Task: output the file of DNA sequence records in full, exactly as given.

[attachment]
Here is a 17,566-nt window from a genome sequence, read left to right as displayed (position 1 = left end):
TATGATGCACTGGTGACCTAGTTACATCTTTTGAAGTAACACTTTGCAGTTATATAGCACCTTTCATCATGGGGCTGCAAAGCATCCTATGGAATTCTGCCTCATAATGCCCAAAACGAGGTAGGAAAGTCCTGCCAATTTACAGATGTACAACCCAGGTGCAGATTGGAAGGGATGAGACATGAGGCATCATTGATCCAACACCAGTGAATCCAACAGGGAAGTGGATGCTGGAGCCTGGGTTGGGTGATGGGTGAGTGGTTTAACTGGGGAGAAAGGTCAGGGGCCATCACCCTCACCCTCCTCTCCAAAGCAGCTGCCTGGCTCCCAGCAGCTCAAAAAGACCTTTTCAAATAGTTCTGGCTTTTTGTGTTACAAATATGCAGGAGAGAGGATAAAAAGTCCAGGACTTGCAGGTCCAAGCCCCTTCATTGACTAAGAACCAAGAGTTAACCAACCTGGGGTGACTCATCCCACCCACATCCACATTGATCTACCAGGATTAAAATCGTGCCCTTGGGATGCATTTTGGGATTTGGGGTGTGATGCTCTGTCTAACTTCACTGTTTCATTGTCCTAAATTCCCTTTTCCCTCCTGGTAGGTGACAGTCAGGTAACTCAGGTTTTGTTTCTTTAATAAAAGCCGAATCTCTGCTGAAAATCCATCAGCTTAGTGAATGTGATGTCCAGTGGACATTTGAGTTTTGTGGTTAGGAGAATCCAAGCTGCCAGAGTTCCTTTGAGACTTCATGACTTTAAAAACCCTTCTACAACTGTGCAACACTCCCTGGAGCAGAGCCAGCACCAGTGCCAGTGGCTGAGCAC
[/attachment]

Here is a 17,566-nt window from a genome sequence, read left to right as displayed (position 1 = left end):
TATGATGCACTGGTGACCTAGTTACATCTTTTGAAGTAACACTTTGCAGTTATATAGCACCTTTCATCATGGGGCTGCAAAGCATCCTATGGAATTCTGCCTCATAATGCCCAAAACGAGGTAGGAAAGTCCTGCCAATTTACAGATGTACAACCCAGGTGCAGATTGGAAGGGATGAGACATGAGGCATCATTGATCCAACACCAGTGAATCCAACAGGGAAGTGGATGCTGGAGCCTGGGTTGGGTGATGGGTGAGTGGTTTAACTGGGGAGAAAGGTCAGGGGCCATCACCCTCACCCTCCTCTCCAAAGCAGCTGCCTGGCTCCCAGCAGCTCAAAAAGACCTTTTCAAATAGTTCTGGCTTTTTGTGTTACAAATATGCAGGAGAGAGGATAAAAAGTCCAGGACTTGCAGGTCCAAGCCCCTTCATTGACTAAGAACCAAGAGTTAACCAACCTGGGGTGACTCATCCCACCCACATCCACATTGATCTACCAGGATTAAAATCGTGCCCTTGGGATGCATTTTGGGATTTGGGGTGTGATGCTCTGTCTAACTTCACTGTTTCATTGTCCTAAATTCCCTTTTCCCTCCTGGTAGGTGACAGTCAGGTAACTCAGGTTTTGTTTCTTTAATAAAAGCCGAATCTCTGCTGAAAATCCATCAGCTTAGTGAATGTGATGTCCAGTGGACATTTGAGTTTTGTGGTTAGGAGAATCCAAGCTGCCAGAGTTCCTTTGAGACTTCATGACTTTAAAAACCCTTCTACAACTGTGCAACACTCCCTGGAGCAGAGCCAGCACCAGTGCCAGTGGCTGAGCAC